> attention to this. Warm wishes over the holidays.****
> Best regards,****
> Deborah ****
> ** **
> *Civil Society statement on the new ITRs and the future of
> multi-stakeholder engagement*****
> December 21, 2012****
> Civil society is disappointed that the World Conference on International
> Telecommunications (WCIT) could not come to consensus in revising the
> International Telecommunications Regulations (ITRs).  We understand,
> however, the serious concerns that a number of governments have expressed
> with regard to the potential impact of the new regulations.****
> As civil society stated in its Best Bits statement, a key criterion for
> ITRs should be that “any proposed revisions are confined to the traditional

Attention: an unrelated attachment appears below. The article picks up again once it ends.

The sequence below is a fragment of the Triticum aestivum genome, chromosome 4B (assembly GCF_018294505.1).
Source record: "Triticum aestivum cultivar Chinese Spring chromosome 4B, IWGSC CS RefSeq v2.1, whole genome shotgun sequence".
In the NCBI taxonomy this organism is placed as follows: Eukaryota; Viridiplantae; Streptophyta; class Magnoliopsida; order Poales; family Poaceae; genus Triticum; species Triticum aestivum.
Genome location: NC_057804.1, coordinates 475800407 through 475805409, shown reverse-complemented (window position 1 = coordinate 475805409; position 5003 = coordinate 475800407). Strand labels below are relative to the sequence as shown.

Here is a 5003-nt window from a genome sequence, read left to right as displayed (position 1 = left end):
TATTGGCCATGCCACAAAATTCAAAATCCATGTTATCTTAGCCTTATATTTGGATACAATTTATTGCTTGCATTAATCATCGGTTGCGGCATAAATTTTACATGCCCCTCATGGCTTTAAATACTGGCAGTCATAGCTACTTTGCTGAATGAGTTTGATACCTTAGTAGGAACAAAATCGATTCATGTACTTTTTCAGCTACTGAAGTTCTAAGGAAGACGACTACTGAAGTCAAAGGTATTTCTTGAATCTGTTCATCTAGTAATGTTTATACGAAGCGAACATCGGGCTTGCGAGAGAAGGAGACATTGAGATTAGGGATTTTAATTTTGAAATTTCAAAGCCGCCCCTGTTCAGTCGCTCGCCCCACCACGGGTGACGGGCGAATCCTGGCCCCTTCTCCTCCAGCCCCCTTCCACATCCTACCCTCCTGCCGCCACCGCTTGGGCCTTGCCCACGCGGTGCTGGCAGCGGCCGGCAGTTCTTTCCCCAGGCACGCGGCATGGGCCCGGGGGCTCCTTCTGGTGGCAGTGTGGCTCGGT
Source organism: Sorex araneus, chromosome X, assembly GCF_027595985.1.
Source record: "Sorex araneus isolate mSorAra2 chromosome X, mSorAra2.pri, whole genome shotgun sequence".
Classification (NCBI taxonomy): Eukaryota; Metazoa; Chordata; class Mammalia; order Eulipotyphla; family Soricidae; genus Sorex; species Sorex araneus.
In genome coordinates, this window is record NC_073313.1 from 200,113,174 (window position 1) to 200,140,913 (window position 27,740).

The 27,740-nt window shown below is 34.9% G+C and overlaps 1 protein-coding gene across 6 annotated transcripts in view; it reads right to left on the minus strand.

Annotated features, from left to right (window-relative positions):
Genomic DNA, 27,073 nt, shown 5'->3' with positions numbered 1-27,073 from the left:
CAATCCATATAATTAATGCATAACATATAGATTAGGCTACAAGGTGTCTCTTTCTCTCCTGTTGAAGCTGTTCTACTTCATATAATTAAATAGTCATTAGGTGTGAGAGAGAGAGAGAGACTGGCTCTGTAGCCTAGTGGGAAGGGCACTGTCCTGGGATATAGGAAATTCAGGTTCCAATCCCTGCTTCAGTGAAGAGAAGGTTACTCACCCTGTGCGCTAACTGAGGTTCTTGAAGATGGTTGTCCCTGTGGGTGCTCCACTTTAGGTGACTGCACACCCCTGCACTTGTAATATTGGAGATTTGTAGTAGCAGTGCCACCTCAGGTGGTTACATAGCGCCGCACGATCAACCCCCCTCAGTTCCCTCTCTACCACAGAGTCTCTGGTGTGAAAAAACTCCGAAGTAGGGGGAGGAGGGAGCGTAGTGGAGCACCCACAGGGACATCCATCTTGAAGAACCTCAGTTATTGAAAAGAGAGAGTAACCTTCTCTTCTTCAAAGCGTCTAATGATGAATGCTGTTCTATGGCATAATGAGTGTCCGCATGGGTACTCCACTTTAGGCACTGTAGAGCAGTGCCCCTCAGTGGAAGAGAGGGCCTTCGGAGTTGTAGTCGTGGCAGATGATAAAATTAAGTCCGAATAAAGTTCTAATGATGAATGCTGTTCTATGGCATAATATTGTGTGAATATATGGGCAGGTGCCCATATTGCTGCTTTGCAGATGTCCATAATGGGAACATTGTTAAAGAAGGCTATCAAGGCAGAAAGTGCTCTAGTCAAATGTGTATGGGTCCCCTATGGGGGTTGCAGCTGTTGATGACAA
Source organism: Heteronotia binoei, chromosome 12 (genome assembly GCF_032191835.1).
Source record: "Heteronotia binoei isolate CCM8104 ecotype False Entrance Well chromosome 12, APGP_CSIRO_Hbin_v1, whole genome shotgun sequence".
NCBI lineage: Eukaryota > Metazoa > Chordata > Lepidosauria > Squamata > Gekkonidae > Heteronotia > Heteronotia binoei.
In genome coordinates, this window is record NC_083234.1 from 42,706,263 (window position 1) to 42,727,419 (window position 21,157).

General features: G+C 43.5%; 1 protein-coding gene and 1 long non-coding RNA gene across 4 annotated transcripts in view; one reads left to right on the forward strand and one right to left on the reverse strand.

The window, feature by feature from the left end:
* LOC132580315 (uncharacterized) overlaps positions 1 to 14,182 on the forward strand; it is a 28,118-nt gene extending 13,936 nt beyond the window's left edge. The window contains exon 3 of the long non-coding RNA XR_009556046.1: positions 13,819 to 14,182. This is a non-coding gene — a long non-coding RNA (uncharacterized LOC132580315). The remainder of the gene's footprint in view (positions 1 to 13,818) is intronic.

> scope of the ITRs” and “where international regulation is required around
> technical issues [it] is limited to telecommunications networks and
> interoperability standards.”  We regret that an Internet governance-related
> resolution has been included in the Final Acts of WCIT, despite assertions
> by many that WCIT was not about Internet governance. We are also concerned
> by the lack of clarity around the applicability of the treaty, which as
> defined could have unforeseen consequences for an open internet, and the
> lack of specificity in key terms, such as security, which may negatively
> impact the public’s rights to privacy and freedom of expression.****
> This said, civil society would like to acknowledge and thank those
> governments that opened their delegations to members of civil society and
> other stakeholder groups.  This was a very important initial step in